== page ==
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Biomed Pharmacother. 2017 Jan;85:102-112. doi: 10.1016/j.biopha.2016.11.098. Epub 2016 Dec 5.

Phytosomal curcumin: A review of pharmacokinetic, experimental and clinical studies.

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Department of Medical Biotechnology, Faculty of Medicine, Mashhad University of Medical Sciences, Mashhad, Iran.
Department of Pharmacognosy, School of Pharmacy, Mashhad University of Medical Sciences, Mashhad, Iran.
Department of Anatomical Sciences and Molecular Biology, School of Medicine, Isfahan University of Medical Sciences, Isfahan, Iran.
Research Center for Biochemistry and Nutrition in Metabolic Diseases, Kashan University of Medical Sciences, Kashan, Iran.
Biotechnology Research Center, Mashhad University of Medical Sciences, Mashhad, Iran. Electronic address:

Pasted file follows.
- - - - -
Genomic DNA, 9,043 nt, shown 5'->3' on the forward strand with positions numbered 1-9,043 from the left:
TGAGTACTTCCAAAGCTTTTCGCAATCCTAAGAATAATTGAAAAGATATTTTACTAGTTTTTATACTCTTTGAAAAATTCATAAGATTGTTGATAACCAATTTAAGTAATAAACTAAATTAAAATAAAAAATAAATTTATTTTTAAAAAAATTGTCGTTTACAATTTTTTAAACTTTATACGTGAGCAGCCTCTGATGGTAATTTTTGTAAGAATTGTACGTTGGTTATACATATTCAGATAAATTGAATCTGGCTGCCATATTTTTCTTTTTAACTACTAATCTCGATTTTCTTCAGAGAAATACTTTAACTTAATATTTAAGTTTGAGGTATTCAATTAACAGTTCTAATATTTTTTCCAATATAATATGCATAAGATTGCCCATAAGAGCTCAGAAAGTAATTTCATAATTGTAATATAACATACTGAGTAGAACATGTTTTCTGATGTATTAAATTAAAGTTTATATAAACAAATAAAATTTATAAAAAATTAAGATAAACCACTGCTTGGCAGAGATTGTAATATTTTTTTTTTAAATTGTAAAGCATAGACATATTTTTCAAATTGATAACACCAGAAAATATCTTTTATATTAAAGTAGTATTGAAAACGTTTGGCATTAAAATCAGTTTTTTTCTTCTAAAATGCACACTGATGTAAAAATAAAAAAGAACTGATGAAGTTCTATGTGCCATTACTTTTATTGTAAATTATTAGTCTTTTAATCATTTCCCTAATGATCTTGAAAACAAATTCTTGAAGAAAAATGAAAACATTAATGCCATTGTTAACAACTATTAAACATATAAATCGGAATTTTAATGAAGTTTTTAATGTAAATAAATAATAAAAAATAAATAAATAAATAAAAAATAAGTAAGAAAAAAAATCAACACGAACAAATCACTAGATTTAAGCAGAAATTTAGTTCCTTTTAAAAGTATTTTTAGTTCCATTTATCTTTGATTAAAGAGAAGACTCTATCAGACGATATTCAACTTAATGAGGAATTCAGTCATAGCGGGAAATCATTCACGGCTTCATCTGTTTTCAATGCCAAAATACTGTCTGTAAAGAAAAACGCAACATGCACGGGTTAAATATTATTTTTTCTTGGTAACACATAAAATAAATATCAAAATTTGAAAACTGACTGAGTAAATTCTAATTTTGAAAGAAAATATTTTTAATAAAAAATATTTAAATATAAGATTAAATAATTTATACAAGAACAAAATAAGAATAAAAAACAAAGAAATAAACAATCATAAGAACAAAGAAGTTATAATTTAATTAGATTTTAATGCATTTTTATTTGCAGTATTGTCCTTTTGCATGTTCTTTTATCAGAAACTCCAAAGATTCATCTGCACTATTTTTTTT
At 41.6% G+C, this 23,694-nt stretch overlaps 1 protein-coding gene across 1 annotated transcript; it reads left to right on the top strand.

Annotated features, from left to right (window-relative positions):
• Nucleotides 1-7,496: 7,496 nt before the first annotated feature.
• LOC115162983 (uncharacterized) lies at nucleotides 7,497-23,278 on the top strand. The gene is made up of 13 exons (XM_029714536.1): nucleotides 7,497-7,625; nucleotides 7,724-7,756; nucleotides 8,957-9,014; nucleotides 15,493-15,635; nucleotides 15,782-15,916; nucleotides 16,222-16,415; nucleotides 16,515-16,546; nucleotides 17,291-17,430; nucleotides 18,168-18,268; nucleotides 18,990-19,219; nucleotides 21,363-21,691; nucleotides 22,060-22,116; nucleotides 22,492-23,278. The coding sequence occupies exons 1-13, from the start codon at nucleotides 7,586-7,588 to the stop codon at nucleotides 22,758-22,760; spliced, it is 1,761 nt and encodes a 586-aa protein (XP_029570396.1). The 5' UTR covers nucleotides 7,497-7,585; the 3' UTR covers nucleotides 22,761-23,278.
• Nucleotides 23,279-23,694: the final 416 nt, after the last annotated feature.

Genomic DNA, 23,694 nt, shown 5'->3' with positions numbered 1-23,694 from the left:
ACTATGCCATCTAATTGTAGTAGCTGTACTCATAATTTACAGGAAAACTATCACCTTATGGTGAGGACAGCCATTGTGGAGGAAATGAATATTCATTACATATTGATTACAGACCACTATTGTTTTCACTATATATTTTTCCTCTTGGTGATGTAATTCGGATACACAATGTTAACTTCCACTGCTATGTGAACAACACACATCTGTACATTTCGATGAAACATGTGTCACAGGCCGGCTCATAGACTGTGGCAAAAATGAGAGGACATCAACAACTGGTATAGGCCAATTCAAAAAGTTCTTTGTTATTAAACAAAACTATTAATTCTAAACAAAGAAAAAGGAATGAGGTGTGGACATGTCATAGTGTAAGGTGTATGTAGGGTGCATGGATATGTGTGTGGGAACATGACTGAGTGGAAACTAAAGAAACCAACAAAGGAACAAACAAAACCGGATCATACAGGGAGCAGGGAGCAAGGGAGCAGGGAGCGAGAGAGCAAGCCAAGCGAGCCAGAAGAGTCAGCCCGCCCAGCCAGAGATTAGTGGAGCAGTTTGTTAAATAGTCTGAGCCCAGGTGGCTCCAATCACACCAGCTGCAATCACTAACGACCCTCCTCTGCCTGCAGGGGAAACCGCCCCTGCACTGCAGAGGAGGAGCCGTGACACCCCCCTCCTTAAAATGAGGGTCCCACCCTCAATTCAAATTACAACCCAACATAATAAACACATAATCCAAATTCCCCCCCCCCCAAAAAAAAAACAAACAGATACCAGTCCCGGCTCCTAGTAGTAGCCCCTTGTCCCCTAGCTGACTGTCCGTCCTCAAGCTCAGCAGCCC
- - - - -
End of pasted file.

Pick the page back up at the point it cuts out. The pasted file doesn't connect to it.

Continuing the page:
Curcumin, a hydrophobic polyphenol, is the principal constituent extracted from dried rhizomes of Curcuma longa L. (turmeric). Curcumin is known as a strong anti-oxidant and anti-inflammatory agent that has different pharmacological effects. In addition, several studies have demonstrated that curcumin is safe even at dosages as high as 8g per day; however, instability at physiological pH, low solubility in water and rapid metabolism results in a low oral bioavailability of curcumin. The phytosomal formulation of curcumin (a complex of curcumin with phosphatidylcholine) has been shown to improve curcumin bioavailability. Existence of phospholipids in phytosomes leads to specific physicochemical properties such as amphiphilic nature that allows dispersion in both hydrophilic and lipophilic media. The efficacy and safety of curcumin phytosomes have been shown against several human diseases including cancer, osteoarthritis, diabetic microangiopathy and retinopathy, and inflammatory diseases. This review focuses on the pharmacokinetics as well as pharmacological and clinical effects of phytosomal curcumin.


Bioavailability; Curcumin; Phospholipid; Phytosome

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